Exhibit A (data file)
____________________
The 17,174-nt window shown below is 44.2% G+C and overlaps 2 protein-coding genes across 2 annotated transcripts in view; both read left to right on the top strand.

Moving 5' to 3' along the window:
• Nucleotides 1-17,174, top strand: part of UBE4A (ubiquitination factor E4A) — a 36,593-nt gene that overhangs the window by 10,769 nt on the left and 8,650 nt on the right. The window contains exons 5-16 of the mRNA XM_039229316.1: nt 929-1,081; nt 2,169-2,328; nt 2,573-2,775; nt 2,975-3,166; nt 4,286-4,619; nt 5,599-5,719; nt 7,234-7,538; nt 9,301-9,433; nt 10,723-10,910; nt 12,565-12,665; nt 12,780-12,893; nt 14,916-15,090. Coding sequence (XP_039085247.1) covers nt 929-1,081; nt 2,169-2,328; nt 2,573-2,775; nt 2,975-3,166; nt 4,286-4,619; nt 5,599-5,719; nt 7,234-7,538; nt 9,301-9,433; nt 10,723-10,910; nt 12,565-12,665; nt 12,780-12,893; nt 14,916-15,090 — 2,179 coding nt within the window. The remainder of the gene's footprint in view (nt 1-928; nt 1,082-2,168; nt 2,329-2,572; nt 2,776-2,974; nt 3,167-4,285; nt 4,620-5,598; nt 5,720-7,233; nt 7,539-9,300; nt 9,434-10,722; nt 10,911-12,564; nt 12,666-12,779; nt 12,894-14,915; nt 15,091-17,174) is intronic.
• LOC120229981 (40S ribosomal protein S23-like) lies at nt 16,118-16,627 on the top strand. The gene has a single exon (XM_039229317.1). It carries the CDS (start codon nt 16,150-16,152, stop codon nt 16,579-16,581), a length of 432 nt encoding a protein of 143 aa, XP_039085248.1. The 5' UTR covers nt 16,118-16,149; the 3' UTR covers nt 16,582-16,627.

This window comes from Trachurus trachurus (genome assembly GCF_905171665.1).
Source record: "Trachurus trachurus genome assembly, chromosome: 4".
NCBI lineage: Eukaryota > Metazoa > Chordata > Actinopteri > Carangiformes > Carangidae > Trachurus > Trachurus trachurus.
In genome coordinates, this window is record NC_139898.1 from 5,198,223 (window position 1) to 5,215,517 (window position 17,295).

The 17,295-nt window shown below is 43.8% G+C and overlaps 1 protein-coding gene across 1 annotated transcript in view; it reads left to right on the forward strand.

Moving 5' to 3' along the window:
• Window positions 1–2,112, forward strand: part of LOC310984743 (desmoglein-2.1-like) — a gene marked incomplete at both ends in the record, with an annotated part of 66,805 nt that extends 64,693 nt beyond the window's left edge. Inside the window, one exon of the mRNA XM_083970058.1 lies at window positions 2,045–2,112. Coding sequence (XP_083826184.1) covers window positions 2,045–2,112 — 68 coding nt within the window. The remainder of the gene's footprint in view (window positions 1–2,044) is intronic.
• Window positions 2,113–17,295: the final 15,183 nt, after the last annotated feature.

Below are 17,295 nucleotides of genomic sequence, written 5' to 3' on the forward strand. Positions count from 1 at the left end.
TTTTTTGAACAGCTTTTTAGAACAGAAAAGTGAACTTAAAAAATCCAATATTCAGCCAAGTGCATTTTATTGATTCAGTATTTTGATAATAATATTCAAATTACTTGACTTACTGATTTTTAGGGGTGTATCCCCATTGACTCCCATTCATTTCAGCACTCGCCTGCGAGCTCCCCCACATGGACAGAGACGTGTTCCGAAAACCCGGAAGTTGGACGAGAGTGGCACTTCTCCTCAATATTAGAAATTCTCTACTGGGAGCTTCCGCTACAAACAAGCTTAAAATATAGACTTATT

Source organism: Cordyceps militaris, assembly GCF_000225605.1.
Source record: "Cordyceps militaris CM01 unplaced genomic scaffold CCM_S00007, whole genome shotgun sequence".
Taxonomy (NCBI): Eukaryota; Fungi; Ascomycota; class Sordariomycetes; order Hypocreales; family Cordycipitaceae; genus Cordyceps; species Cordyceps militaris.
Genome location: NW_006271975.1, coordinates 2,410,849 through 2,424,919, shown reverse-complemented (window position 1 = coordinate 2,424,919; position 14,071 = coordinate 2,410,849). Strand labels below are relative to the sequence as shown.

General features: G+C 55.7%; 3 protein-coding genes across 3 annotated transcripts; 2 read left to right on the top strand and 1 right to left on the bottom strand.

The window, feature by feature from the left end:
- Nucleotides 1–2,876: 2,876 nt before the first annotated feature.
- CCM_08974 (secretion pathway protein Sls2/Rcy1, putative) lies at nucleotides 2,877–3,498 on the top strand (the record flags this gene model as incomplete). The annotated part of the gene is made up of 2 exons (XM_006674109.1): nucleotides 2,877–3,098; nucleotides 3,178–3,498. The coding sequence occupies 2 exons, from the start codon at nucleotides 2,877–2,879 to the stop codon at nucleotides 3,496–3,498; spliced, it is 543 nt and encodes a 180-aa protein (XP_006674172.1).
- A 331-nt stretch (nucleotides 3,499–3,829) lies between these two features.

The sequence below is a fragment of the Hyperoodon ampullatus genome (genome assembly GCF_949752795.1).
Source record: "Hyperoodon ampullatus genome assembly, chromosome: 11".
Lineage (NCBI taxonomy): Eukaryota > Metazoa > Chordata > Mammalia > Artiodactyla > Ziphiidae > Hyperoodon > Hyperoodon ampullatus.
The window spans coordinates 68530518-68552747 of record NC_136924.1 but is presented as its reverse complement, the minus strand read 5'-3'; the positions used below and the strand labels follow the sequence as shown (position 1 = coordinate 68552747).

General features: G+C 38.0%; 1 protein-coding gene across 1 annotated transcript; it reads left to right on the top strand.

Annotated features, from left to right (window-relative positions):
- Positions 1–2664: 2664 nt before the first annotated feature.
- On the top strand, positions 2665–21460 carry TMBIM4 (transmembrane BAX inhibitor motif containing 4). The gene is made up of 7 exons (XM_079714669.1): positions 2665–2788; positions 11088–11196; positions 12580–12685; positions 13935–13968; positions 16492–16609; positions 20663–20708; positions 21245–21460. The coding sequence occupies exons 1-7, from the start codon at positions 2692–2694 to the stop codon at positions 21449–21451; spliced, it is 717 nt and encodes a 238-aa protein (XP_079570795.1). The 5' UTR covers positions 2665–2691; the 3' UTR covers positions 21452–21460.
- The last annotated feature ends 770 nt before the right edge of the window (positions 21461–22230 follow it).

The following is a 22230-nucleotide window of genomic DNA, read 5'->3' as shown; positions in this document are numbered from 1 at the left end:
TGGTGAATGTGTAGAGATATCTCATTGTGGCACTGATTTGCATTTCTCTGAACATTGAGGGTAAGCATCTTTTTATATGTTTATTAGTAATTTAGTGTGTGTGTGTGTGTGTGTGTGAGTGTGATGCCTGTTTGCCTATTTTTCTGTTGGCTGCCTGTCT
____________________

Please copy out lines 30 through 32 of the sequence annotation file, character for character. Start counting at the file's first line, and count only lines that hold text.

- Positions 1–2664: 2664 nt before the first annotated feature.
- On the top strand, positions 2665–21460 carry TMBIM4 (transmembrane BAX inhibitor motif containing 4). The gene is made up of 7 exons (XM_079714669.1): positions 2665–2788; positions 11088–11196; positions 12580–12685; positions 13935–13968; positions 16492–16609; positions 20663–20708; positions 21245–21460. The coding sequence occupies exons 1-7, from the start codon at positions 2692–2694 to the stop codon at positions 21449–21451; spliced, it is 717 nt and encodes a 238-aa protein (XP_079570795.1). The 5' UTR covers positions 2665–2691; the 3' UTR covers positions 21452–21460.
- The last annotated feature ends 770 nt before the right edge of the window (positions 21461–22230 follow it).